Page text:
August 08, 2019 at 02:14PM by CWC
For wellness lovers, it’s not unusual for one’s Instagram or Twitter, on any given day, to be filled with images and inspo from pristine spin bikes at SoulCycle or eucalyptus-scented towels draped over one’s shoulders at Equinox. Yesterday proved different. Celebs like Chrissy Teigen and Sophia Bush, alongside once loyal patrons, made use of the hashtags #NoSoulCycle and #CancelEquinox in response to news from The Washington Post that Stephen Ross, the billionaire investor behind the parent company of these two subsidiaries, would host a fundraiser for Donald Trump’s 2020 election efforts on Friday.
Flash forward to the official statement put forth from SoulCycle and Equinox, which stated: “Neither Equinox nor SoulCycle have anything to do with the event later this week and do not support it. As is consistent with our policies, no company profits are used to fund politicians. We are committed to all our members and communities we live in. We believe in tolerance and equality, and will always stay true to those values. Mr. Ross is a passive investor and is not involved in the management of either business.” (It’s important to note that, though Ross might not be involved in operations of either sweat box, he is the chairman of The Related Companies, which owns them as well as Blink, which is one of New York City’s most cost-effective gyms).
“There are a handful of billionaires who own everything and many support Trump. Practically speaking, it’s probably impossible to completely avoid them. But considering @Equinox’s clientele and how they’ve pandered to us, this one feels particularly hypocritical and shameful,” comedian Billy Eichner wrote on Twitter, presumably referring to the LGBTQ+ community.
Equinox and SoulCycle have publicly branded themselves as LGBTQ+ friendly, and both market yearly initiatives, events, and merchandise around Pride Month. “I’m aware that many billionaire executives have ties to the Trump administration, but this felt, in particular, like a gut-punch because Equinox makes such a fuss about being inclusive. They were definitely on the ‘pride’ and ‘love is love’ bandwagon back in June,” says a 29-year-old LGBTQ+ Equinox member, who wishes to remain anonymous. “Trump and his administration are openly hostile to this community—among other vulnerable groups—so having this connection come to light is beyond troubling.” The concern with the growing hateful rhetoric from Trump extends beyond the LGBTQ+ community as well, as the issues spawned by hate in this country stack upon one another like a maxed-out deadlift.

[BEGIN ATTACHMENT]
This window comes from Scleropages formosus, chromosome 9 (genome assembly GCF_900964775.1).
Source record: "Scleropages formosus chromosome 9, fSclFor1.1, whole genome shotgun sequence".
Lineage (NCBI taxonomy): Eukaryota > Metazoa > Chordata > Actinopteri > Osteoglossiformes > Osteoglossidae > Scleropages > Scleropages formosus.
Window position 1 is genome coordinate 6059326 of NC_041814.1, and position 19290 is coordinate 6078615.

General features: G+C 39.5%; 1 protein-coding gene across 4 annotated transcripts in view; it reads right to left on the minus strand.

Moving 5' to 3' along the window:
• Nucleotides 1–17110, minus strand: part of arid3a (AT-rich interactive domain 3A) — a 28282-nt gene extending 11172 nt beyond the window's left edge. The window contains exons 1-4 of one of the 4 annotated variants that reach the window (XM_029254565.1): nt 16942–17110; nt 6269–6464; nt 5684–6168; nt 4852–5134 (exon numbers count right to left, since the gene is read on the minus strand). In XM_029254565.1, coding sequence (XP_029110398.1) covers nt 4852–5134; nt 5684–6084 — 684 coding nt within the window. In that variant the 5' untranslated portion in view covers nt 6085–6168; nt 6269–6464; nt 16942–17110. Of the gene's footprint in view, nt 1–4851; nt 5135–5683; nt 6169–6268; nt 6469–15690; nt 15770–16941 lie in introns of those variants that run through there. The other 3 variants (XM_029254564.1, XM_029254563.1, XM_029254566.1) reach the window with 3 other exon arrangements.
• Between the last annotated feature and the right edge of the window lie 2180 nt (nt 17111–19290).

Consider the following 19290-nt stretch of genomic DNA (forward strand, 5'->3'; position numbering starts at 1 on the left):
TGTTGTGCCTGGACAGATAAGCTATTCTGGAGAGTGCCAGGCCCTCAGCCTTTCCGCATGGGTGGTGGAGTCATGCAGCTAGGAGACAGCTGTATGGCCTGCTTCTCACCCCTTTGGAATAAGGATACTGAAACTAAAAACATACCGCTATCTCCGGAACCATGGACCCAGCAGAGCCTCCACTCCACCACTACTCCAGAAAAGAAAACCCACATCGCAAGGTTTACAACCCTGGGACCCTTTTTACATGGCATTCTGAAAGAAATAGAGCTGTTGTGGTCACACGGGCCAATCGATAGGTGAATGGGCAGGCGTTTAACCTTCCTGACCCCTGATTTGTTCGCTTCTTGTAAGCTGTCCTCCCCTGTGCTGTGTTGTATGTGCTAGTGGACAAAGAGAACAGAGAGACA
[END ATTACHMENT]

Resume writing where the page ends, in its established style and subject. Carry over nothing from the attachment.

For many people, a boycott feels like a satisfying way to show their outrage. But others are concerned that the collateral damage caused by such a protest is too high a cost.
For many people—as evidenced by Teigen and the Twitterati—a boycott feels like a satisfying way to show their outrage. But others are concerned that the collateral damage caused by such a protest is too high a cost. You see, given that Ross’ estimated net worth exceeds $7.7 billion, these boycotts are unlikely to cause him much personal financial pain. They will likely, however, hurt the two individual businesses that fostered inclusive communities long before either were sold to his company. Many on social media have even suggested that the boycotts will land on the shoulders of employees.
“Your money is actually supporting the studio staff, mostly college students, who are gonna f*ing make the future amazing, and our instructors, who use their disposable income to pour into resources like @movemeant, @profoundations and @shesthriving,” SoulCycle instructor MK Hurlbutt posted to Instagram in a comment. To prove her point, she’s pledged to donate the money she makes instructing this weekend to “candidates running at local and federal levels who represent the values I believe in.”
Some on Twitter, who’ve noticed that SoulCycle classes are full despite protests, are calling for other instructors to boycott along with the riders; however, 28-year-old community organizer Michael Vazquez counters that this approach is problematic. “For any boycott to be effective, the people most immediately impacted by the boycott need to be provided with support systems to ensure their well-being. If you want instructors at SoulCycle or Equinox to quit their jobs, then you must be willing to provide resources for alternative employment or financial stability. This is a basic component of community organizing, activism, and asset-based community development,” he explains.
Even if it were possible somehow for boycotters to financially support the thousands employed at SoulCycle and Equinox, it would be nearly impossible, as per Eichner’s earlier point, to avoid every product or service that has ties to problematic investors—especially in New York. Still, for many people, these two businesses—which were built on the backs of loyal patrons who Trump’s policies target—feel like a good place to start. “At a time when our government is too paralyzed to take action to protect its most vulnerable citizens, the power of my wallet feels like the only power I have sometimes,” James Newell, 34, a longtime Equinox member tells me. “To be honest, I’m not sure if Equinox could do anything at this point to win me back.”
Only time will tell whether the power of the collective wallet will have SoulCycle and Equinox sweating it. In the meantime, as Ross gears up for a $250K a head fundraiser, and as other gyms capitalize on the firestorm surrounding the sleek sweat studios, remember that sweat in its most pure form is about strength—however you decide to show it.
We reached out to many SoulCycle instructors and Equinox trainers with a request to share their thoughts, and understandably, they weren’t ready to comment at this time; Equinox and SoulCycle also did not return a request to comment.